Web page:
HANSEN: You teach First Amendment Law at New York University now, Mr. Solomon?

Mr. SOLOMON: Yes, in the department of journalism.

HANSEN: So what's the class discussion like when you teach your students the case of Ellery Schempp?

Mr. SOLOMON: You know, these are students, so they're - you know, they're in their, you know, 18, maybe to 25 and so they look at this case in ways that are sometimes surprising to adults who arguing about this today. One of the things that the students talk about is what if - what if the prayer and Bible reading came back to the schools? What prayers would you actually use? Whose prayers? What version of the Bible: The Protestant Bible or the Catholic Bible or the Jewish Bible or would you use the Koran?

And then the discussion goes to the idea that what kind of conflict would this course in local communities? And would school board elections be fraught with our religious overtones rather than just arguments over curriculum and other kinds of educational activities? So students are very concerned about that because they've just come out of high schools and they understand that these are very serious issues that would affect them.

HANSEN: Ellery Schempp, how important a part has this case been in your life during the past 50 years?

Dr. SCHEMPP: Well, you know, it's the lawyers that did all the work and arguing the case and for me, I was pursuing a career in science. I studied physics and was a physics professor and then I worked in the industry and did what was called at that time solid-state physics. I wound up working with General Electric for several years on MRI systems and for many, many years in which I hardly thought about it except when other cases somewhat related to what came before the court.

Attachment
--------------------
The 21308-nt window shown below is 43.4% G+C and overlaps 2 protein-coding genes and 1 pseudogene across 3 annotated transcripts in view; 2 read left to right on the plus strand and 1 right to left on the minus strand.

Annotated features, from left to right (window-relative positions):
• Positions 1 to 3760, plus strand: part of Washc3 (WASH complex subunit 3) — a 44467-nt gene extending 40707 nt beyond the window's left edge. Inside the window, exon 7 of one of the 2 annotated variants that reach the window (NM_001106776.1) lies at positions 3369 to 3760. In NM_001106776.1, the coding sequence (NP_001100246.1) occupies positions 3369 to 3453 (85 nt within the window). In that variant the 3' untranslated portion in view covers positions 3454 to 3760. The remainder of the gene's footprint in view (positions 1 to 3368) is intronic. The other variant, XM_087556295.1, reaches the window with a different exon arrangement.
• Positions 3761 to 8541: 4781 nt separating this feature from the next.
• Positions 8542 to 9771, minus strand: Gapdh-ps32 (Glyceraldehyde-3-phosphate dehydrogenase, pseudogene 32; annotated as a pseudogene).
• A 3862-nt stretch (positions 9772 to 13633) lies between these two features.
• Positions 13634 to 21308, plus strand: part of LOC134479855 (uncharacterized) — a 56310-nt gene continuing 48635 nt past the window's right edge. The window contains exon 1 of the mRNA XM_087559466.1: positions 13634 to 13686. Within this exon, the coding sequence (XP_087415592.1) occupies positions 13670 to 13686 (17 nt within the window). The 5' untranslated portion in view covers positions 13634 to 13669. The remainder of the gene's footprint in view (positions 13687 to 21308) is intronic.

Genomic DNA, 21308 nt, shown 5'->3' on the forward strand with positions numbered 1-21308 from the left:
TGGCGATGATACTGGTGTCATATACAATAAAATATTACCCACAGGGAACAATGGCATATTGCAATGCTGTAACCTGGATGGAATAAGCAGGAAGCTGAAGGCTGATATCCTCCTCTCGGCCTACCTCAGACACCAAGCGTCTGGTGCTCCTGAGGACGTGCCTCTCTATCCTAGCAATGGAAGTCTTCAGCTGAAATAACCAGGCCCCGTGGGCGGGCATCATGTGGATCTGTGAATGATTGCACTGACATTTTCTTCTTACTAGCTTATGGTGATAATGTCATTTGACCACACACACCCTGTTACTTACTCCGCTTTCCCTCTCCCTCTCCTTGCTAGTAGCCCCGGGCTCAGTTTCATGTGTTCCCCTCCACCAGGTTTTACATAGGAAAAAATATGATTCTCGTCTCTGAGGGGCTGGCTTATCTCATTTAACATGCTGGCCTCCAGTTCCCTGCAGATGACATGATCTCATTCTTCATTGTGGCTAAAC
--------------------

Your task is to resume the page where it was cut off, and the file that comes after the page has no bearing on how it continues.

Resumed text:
But in the last five or seven years and after I've sort of retired from my science career, I've been spending a lot more time talking about it, being asked to talk about it.

HANSEN: Could you have imagined on that November day when you were 16 that what you were doing then would still be resonating some 50 years later?

Dr. SCHEMPP: It's a little dismaying to find that that is the case. I would have thought that we could have moved on from there. But I do think it was a triumph of our system of an independent traditional system and I was very pleased that an average family could bring a case and it could be resolved.

HANSEN: Stephen Solomon is the author of "Ellery's Protest: How One Young Man Defied Tradition and Sparked the Battle Over School Prayer." He joined us from our New York bureau.

Thank you for your time.

Mr. SOLOMON: Thank you very much.

HANSEN: Ellery Schempp refused to participate in the mandatory Bible reading exercise at his Pennsylvania high school in 1956. His case led to the Supreme Court ruling that declared school-sponsored Bible reading in public schools to be unconstitutional. Ellery Schempp joined us from the studios of member station WBUR in Boston.

Thank you for your time.

Dr. SCHEMPP: It was a pleasure to be here.

Copyright © 2007 NPR. All rights reserved. Visit our website terms of use and permissions pages at www.npr.org for further information.

NPR transcripts are created on a rush deadline by a contractor for NPR, and accuracy and availability may vary. This text may not be in its final form and may be updated or revised in the future. Please be aware that the authoritative record of NPR’s programming is the audio.

Comments

 

Please keep your community civil. All comments must follow the NPR.org Community rules and terms of use, and will be moderated prior to posting. NPR reserves the right to use the comments we receive, in whole or in part, and to use the commenter's name and location, in any medium. See also the Terms of Use, Privacy Policy and Community FAQ.